Private tutoring is the hidden face of Australian education. It is so extensive that it has been called a “shadow education system”. The My School website has given it a huge boost. Continue reading “Extensive Private Tutoring Corrupts the Reliability of School Comparisons on My School”
The so-called “like school” comparisons in the My School website are a travesty. Apart from the flaws in the measure of the socio-economic status of schools, many background factors which influence school results are ignored. A key factor which is ignored is the ethnic profile of schools.
Children from particular ethnic groups are often concentrated in particular areas and schools, and children from some ethnic communities are highly concentrated in government schools. Performance disparities between “like” schools may reflect differences in ethnic composition rather than differences in school practices. Continue reading “My School Ignores Differences in the Ethnic Composition of Schools”
The Federal Minister for Education, Julia Gillard, has announced that a review of school funding arrangements will commence in 2010 and conclude in 2011. The review will examine the funding of all schools – government and private.
A key part will be a review of future funding for private schools. The case for change is compelling. Continue reading “A Critique of the SES Funding Model for Private Schools”
The Chairman of the Australian Curriculum, Assessment and Reporting Authority, Professor Barry McGaw, has rejected criticisms made by Save Our Schools (SOS) that the “like school” comparisons on the My School website are biased in favour of private schools. But, his response effectively proves the SOS case and he fails to produce any evidence to support his claims. Indeed, the available evidence supports the SOS case. Continue reading “Misclassification Errors in My School Comparisons: A Response to Professor McGaw”
The comparisons of the test results of so-called like schools on My School are biased in favour of private schools. This occurs because it uses a flawed measure of the socio-economic status (SES) of schools to group so-called “like schools” which systematically over-estimates the level of socio-economic disadvantage in private schools and under-estimates disadvantage in government schools. Continue reading “Missing Census Data May Further Bias My School Comparisons”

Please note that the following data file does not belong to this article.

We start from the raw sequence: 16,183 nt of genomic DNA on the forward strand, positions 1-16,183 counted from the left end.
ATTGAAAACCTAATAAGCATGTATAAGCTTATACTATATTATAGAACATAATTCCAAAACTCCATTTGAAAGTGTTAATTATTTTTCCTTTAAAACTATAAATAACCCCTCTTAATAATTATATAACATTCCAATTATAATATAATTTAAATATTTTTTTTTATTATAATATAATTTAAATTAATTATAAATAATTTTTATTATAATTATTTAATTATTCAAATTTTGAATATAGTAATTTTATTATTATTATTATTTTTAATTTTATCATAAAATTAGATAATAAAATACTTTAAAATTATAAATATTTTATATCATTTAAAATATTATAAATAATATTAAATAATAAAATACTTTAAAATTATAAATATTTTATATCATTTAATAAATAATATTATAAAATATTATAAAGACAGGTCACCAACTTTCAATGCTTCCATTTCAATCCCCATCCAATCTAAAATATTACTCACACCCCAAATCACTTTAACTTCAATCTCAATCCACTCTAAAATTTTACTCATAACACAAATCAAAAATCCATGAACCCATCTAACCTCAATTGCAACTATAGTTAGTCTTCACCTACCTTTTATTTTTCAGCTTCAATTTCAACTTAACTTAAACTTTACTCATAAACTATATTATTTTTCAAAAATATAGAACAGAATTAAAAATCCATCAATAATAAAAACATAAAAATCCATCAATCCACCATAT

School principals in England have voted overwhelmingly to boycott national tests for Year 6 students to be held in May. It will be the first boycott of national tests for 17 years. It will coincide with the teacher boycott of national literacy and numeracy tests in Australia next month. Continue reading “Principals to Boycott Tests in England”
The imminent teacher boycott of national literacy and numeracy tests gives cause to assess how well the My School website informs comparisons of school quality. Apart from creating incentives to narrow school curriculum and manipulate school test results, a major flaw is that its so-called “like school” comparisons are systematically biased in favour of private schools. Continue reading “My School: The Sum of All Fears”
Both the Prime Minister and the Education Minister have in the past made strong cogent criticisms of the current SES model for funding private schools. They have both exposed fundamental flaws in the scheme, but have failed to take action on their criticisms. The SES model should be replaced by a fairer scheme. Continue reading “Rudd and Gillard Make a Cogent Case to Replace the SES Funding Model for Private Schools”
A new round of fee increases in private schools in 2010 points to the need for an overhaul of Commonwealth Government funding of private schools. Australia’s wealthiest families are being subsidised under private school funding arrangements without regard to need. The Socio-Economic Status (SES) funding model is an upper class welfare policy. Continue reading “Government Funding of Elite Private Schools is an Upper Class Welfare Policy”
There is broad agreement, that improving education requires assessing student outcomes, and holding those responsible accountable for the results. But, the use of standardized tests, as a tool for assessment and accountability, has resulted in more disillusionment than improvement. The heavy emphasis on testing mandated by the No Child Left Behind Law, has not lead to the sought after gains in educational outcomes. Continue reading “Why Testing Fails: How Numbers Deceive Us All”